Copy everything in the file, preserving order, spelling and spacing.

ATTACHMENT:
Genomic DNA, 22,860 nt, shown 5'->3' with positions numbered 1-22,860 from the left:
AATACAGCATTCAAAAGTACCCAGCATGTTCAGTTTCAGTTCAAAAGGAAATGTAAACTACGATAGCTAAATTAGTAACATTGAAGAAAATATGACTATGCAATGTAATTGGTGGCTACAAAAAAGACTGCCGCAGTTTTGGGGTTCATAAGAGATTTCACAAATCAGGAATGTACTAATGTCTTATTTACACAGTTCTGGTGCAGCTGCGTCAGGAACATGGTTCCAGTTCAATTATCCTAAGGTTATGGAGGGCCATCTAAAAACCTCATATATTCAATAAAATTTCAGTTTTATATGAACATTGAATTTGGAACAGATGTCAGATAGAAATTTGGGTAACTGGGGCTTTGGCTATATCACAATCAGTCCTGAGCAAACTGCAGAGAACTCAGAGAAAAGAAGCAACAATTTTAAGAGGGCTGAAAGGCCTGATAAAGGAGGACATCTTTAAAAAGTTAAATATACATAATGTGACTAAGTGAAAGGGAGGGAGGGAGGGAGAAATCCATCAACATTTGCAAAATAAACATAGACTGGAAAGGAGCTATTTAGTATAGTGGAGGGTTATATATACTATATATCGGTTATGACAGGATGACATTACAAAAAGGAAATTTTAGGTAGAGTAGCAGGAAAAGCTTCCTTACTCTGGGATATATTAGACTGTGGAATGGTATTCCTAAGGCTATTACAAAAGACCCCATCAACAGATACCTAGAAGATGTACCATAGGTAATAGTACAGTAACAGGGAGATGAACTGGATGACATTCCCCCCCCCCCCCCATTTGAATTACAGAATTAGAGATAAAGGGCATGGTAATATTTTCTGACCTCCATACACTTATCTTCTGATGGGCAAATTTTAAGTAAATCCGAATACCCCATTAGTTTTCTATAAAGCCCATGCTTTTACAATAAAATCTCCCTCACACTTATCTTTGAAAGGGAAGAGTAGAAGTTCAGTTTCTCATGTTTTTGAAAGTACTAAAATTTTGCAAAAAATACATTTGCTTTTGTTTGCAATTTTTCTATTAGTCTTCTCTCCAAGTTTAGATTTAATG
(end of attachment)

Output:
Genomic DNA, 22,860 nt, shown 5'->3' with positions numbered 1-22,860 from the left:
AATACAGCATTCAAAAGTACCCAGCATGTTCAGTTTCAGTTCAAAAGGAAATGTAAACTACGATAGCTAAATTAGTAACATTGAAGAAAATATGACTATGCAATGTAATTGGTGGCTACAAAAAAGACTGCCGCAGTTTTGGGGTTCATAAGAGATTTCACAAATCAGGAATGTACTAATGTCTTATTTACACAGTTCTGGTGCAGCTGCGTCAGGAACATGGTTCCAGTTCAATTATCCTAAGGTTATGGAGGGCCATCTAAAAACCTCATATATTCAATAAAATTTCAGTTTTATATGAACATTGAATTTGGAACAGATGTCAGATAGAAATTTGGGTAACTGGGGCTTTGGCTATATCACAATCAGTCCTGAGCAAACTGCAGAGAACTCAGAGAAAAGAAGCAACAATTTTAAGAGGGCTGAAAGGCCTGATAAAGGAGGACATCTTTAAAAAGTTAAATATACATAATGTGACTAAGTGAAAGGGAGGGAGGGAGGGAGAAATCCATCAACATTTGCAAAATAAACATAGACTGGAAAGGAGCTATTTAGTATAGTGGAGGGTTATATATACTATATATCGGTTATGACAGGATGACATTACAAAAAGGAAATTTTAGGTAGAGTAGCAGGAAAAGCTTCCTTACTCTGGGATATATTAGACTGTGGAATGGTATTCCTAAGGCTATTACAAAAGACCCCATCAACAGATACCTAGAAGATGTACCATAGGTAATAGTACAGTAACAGGGAGATGAACTGGATGACATTCCCCCCCCCCCCCCATTTGAATTACAGAATTAGAGATAAAGGGCATGGTAATATTTTCTGACCTCCATACACTTATCTTCTGATGGGCAAATTTTAAGTAAATCCGAATACCCCATTAGTTTTCTATAAAGCCCATGCTTTTACAATAAAATCTCCCTCACACTTATCTTTGAAAGGGAAGAGTAGAAGTTCAGTTTCTCATGTTTTTGAAAGTACTAAAATTTTGCAAAAAATACATTTGCTTTTGTTTGCAATTTTTCTATTAGTCTTCTCTCCAAGTTTAGATTTAATG